The Birth Certificate of Palestine

On 29 November 2012, more than 2000 Palestinians burst into celebration as the UN vote was sealed. 139 – for; 9 – against; 41 abstained. What was the vote for? To upgrade Palestine’s status in the UN from ‘observer entity’ to ‘observer state’, making it formally considered as a ‘non-member state’. Interestingly, the vote fell on the 65th anniversary of the initial partitioning of Palestine into two states.

Moments prior to the vote, Palestinian President Mahmoud Abbas cited resolution 181 – the resolution responsible for the partitioning – as the birth certificate for Israel and urged the international community to grant Palestine the same overdue right. It seems like his wish has come through. This article will not provide an extensive background story for the vote, but merely the essentials you would need to know about the vote.

Last year, Palestine unsuccessfully bid for full-membership at the UN. While this was a setback, Abbas focused on future opportunities instead. Abbas arduously campaigned for European countries to support the observer state vote, specifically focusing on the more affluent countries. He managed to obtain the pledge of support from the likes of Austria, Denmark, Norway, Finland, France, Greece, Iceland, Ireland, Luxembourg, Malta, Portugal, Spain, Sweden and Switzerland for the resolution on Palestine. It is worthy to note that the European Union is the current largest aid contributor to Palestinians, so this support from European countries is not something new.

What is also not new is the opposition. Among the 9 countries that opposed the promotion of Palestine to non-member state, only 4 were notably powerful countries: Canada, Israel, United States and Czech Republic. United States and Israel warned Palestine prior to the vote that they would retaliate by withholding necessary funds for the West Bank government should the vote past. These funds are actually those that are collected by Israel on Palestine’s behalf. In addition, the envoy of the United States released a statement saying that Israel will not carry out harsh retaliations, provided that Palestine can guarantee not to join the International Criminal Court (ICC) and file a case against Israel for its alleged war crimes.

The threats did not manage to make Palestine retreat from its struggle, and on the day itself, when 193 representatives of countries gathered in the General Assembly, it seemed like a majority of the international community is on Palestine’s side. The fact that only United States, Canada and Czech Republic stood by Israel might be a tell-tale sign of the stance of the international community on the Israel-Palestine conflict in times to come. A current example of loosening pro-Israel policies would be Germany,who up until recently has been very pro-Israel, but has chosen to abstain from voting in the Palestinian resolution. Perhaps even Germany is feeling the pressure from the rest of the international community to be more sympathetic towards Palestinians. Israel, as well, under pressure of increasingly pro-Palestine policies in the international community, has been carefully reducing the number of ‘harsh’ statements it makes against Palestine.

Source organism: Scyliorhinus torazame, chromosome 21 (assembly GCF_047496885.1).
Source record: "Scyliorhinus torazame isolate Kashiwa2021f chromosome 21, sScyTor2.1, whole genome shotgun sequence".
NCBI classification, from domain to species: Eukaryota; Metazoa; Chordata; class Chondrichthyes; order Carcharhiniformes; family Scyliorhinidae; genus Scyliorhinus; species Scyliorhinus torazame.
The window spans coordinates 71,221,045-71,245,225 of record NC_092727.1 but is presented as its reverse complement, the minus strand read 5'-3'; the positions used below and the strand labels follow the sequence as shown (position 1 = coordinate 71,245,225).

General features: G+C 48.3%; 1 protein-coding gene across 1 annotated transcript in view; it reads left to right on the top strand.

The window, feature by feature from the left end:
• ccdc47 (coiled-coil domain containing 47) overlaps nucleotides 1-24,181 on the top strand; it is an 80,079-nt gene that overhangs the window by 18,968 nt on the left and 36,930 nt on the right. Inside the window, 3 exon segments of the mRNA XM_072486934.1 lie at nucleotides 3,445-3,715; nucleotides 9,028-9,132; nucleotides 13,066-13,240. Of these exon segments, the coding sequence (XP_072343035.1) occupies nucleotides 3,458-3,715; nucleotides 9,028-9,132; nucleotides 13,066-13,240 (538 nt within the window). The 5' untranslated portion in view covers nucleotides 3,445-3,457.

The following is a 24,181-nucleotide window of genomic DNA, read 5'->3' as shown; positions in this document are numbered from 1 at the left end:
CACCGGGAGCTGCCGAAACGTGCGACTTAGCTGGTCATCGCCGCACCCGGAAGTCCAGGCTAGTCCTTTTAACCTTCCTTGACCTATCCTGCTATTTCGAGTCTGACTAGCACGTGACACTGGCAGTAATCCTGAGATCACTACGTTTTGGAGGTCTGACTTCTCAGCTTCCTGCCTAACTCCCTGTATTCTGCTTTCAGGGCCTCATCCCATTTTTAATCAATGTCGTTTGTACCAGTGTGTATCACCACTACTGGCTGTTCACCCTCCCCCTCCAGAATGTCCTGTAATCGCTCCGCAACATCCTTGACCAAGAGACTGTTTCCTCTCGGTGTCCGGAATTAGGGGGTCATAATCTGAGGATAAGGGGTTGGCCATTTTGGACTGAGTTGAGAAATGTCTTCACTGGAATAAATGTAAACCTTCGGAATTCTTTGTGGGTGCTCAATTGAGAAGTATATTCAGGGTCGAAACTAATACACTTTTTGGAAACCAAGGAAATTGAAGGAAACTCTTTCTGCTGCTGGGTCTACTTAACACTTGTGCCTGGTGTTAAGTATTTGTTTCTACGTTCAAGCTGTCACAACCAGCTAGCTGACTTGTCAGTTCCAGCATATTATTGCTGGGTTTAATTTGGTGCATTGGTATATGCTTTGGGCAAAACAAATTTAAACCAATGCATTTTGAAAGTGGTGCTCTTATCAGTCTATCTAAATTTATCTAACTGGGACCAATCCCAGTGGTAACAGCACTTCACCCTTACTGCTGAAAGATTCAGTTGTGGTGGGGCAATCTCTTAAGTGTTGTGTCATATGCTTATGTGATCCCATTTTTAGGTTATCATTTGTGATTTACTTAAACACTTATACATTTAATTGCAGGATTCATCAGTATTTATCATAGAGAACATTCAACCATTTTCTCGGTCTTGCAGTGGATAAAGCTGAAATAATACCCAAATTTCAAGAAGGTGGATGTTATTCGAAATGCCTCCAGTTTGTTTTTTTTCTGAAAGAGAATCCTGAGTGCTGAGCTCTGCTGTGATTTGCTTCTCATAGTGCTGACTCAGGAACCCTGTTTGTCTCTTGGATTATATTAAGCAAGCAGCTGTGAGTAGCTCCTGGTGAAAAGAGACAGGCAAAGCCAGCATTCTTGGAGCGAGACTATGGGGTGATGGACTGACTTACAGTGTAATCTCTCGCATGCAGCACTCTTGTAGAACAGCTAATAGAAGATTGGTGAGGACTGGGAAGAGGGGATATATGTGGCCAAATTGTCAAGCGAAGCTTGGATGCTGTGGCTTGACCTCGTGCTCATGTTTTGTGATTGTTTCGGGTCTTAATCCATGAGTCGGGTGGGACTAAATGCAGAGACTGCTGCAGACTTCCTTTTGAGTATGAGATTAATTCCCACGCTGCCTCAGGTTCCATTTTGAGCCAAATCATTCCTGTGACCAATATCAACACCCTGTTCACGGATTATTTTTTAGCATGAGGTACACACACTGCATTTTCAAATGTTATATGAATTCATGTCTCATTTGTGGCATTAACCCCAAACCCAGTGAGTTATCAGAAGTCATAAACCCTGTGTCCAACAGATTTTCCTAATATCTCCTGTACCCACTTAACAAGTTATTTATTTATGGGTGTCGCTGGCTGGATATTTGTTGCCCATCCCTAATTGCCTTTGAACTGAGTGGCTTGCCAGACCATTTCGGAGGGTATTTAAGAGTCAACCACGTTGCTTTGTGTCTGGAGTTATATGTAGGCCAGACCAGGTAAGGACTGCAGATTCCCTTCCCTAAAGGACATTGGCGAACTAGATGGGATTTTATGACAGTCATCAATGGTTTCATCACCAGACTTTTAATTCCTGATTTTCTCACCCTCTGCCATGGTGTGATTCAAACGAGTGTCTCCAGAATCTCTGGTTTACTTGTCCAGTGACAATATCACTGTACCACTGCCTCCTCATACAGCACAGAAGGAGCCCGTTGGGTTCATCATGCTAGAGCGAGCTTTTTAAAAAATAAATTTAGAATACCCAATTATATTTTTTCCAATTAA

After the celebrations were done, and millions have seen the photo of the voting board, it’s time for us to look at what the vote has brought about. Firstly, Israel has been swift with its retaliation. Soon after the vote was passed, a proposal to construct a settlement with 3,000 housings in East Jerusalem and part of West Bank. This move is seen by many as a further infringement of the human rights of Palestinians as the settlements would be built on occupied territories.  The United States, on the other hand, has been adamant in stressing that the vote was ‘counter-productive’  in the efforts for a permanent peace truce and called for the resumption of direct negotiations.

President Abbas has stated that he does intend to return back to the negotiating table after the vote was over. However, his mind would undoubtedly also be set on strengthening Palestine’s position in the UN – as even currently, Palestine is only getting implicit recognition of being a legitimate state. The most pressing task would be to obtain membership in the ICC, whereby Palestine can attempt to indict Israel for its alleged war crimes. Without further actions, the recent vote celebrated by Palestinians would remain nothing but a symbolic gesture .

Nazreen Mohamad

My quest for knowledge is a never-ending exciting journey.

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